Man who spent two decades in prison for double murder has charges dropped after DNA proves him innocent

·2-min read

A man who spent two decades behind bars after being convicted of killing a couple outside a church bible study class has been exonerated.

A judge dropped all charges against Dennis Perry after prosecutors announced that newly discovered DNA evidence from a hair sample showed he “may have been acquitted if that evidence had been available” during his 2003 trial.

Mr Perry, 59, received two consecutive life sentences for the 1985 murder of Harold and Thelma Swain in Georgia following his arrest in 2000.

He was convicted largely on the testimony of his ex-girlfriend’s mother, who said Mr Perry had told her he planned to kill Harold Swain.

The state did not reveal to the defence team that the woman had also been paid $12,000 in reward money for her testimony.

His release was secured with the help of the Georgia Innocence Project, whom he thanked for their work to secure his freedom.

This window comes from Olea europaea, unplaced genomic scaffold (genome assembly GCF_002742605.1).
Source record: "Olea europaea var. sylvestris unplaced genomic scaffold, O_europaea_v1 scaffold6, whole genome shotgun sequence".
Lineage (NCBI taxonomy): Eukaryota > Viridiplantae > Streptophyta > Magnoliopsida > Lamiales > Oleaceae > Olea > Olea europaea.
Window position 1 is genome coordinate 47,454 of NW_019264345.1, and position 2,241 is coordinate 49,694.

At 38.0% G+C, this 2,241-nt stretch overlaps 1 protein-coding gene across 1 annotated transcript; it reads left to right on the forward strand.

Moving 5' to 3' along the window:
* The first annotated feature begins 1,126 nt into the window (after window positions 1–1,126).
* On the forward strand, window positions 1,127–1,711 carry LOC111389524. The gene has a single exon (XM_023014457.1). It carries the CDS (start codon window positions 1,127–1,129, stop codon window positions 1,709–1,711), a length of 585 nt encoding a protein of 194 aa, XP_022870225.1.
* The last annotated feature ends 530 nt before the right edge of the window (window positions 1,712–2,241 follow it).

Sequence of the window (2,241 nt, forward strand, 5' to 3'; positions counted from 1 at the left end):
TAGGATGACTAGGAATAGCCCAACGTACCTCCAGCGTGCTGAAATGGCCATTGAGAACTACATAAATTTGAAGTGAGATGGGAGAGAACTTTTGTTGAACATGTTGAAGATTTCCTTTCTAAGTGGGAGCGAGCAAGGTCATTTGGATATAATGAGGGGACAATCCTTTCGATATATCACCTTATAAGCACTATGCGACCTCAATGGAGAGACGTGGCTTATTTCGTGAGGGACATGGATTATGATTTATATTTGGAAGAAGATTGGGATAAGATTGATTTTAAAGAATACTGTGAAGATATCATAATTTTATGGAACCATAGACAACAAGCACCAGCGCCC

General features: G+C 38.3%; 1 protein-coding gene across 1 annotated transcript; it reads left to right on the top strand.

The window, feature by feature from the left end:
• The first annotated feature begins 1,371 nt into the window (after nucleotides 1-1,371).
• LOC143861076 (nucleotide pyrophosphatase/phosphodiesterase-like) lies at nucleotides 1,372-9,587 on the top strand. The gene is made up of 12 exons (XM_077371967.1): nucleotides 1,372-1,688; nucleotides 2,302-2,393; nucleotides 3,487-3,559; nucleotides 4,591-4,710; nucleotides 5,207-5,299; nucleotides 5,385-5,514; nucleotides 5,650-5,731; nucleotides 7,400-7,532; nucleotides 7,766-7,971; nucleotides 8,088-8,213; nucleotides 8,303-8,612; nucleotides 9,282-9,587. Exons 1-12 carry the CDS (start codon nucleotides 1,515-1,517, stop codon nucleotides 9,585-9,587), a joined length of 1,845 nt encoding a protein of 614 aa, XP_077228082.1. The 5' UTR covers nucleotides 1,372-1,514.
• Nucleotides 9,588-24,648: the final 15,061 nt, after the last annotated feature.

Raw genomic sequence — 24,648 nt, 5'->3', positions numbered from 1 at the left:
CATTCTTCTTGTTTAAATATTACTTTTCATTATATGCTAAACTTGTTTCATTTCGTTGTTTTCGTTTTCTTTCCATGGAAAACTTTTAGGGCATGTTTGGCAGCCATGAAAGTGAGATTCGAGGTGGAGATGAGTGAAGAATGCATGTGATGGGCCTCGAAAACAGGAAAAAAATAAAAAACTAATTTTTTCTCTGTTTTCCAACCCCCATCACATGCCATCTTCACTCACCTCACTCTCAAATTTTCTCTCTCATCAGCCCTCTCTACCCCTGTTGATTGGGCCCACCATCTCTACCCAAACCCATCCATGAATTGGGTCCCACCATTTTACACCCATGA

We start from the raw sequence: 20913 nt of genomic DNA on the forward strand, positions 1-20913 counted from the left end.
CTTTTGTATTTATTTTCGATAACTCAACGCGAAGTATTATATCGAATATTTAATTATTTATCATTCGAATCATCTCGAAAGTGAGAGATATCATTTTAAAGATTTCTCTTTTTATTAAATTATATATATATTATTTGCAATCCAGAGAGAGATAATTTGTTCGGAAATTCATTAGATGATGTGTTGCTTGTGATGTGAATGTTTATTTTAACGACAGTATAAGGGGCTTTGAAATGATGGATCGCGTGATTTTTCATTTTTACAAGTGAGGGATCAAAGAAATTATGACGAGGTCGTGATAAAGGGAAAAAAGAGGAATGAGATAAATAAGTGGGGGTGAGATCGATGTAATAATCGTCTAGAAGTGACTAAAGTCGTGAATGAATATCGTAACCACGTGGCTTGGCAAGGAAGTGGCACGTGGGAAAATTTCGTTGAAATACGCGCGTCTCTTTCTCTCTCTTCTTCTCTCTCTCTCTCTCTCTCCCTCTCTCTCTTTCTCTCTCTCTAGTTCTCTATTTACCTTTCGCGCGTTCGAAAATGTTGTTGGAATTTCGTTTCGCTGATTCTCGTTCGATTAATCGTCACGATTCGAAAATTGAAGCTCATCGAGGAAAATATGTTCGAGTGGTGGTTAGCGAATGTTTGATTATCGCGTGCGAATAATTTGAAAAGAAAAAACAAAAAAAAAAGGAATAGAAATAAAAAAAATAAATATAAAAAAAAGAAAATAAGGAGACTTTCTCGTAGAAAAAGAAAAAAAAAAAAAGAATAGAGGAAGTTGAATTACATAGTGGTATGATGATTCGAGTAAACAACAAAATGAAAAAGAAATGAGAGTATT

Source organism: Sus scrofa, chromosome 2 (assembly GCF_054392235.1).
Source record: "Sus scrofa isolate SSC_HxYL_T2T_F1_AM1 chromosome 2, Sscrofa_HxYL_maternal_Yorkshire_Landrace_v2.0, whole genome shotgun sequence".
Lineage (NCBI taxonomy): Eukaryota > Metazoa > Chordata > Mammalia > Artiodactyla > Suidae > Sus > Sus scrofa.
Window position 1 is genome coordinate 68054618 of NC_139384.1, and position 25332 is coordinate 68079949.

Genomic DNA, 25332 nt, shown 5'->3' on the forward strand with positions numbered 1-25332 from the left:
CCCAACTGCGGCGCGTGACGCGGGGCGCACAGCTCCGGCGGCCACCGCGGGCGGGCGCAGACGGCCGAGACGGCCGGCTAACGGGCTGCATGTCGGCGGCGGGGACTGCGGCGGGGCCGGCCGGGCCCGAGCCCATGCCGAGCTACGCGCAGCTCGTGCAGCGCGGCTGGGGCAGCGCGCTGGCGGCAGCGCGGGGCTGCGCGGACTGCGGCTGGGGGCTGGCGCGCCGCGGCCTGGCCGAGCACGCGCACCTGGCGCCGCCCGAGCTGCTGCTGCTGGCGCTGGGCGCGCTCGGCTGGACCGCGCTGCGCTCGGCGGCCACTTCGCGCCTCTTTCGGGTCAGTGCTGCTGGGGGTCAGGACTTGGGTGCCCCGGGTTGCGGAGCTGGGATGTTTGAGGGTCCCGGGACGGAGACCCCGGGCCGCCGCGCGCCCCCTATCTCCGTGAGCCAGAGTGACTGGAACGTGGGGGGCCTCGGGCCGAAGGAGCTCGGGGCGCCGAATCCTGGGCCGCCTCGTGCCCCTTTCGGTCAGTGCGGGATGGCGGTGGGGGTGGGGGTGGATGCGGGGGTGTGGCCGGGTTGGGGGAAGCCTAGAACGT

“It took a long time, but I never gave up,” said Mr Perry after prosecutors announced he would not be retried.

“I knew that eventually someone else would see the truth, and I’m so grateful to the Georgia Innocence Project and King & Spalding (a law firm) for bringing the truth to light.

“This indictment has been hanging over my head for over 20 years, and it’s such a relief to finally not have to worry about being accused of this awful thing.”

The federal compensation standard for those who are wrongfully convicted is a minimum of $50,000 per year of incarceration, plus an additional amount for each year spent on death row.

The DNA evidence involved two hairs stuck in the hinges of a pair of glasses found at the scene of the killing.

In February 2020 private investigators working for Mr Perry obtained a hair sample from the mother of another suspect in the case, who was never charged.

Officials say that testing found that the DNA of the hairs matched, and the Georgia Bureau of Investigations re-opened the case.

Prosecutors now say that DNA testing on the hairs prior to Mr Perry’s trial did not match him, and he was convicted on circumstantial evidence.

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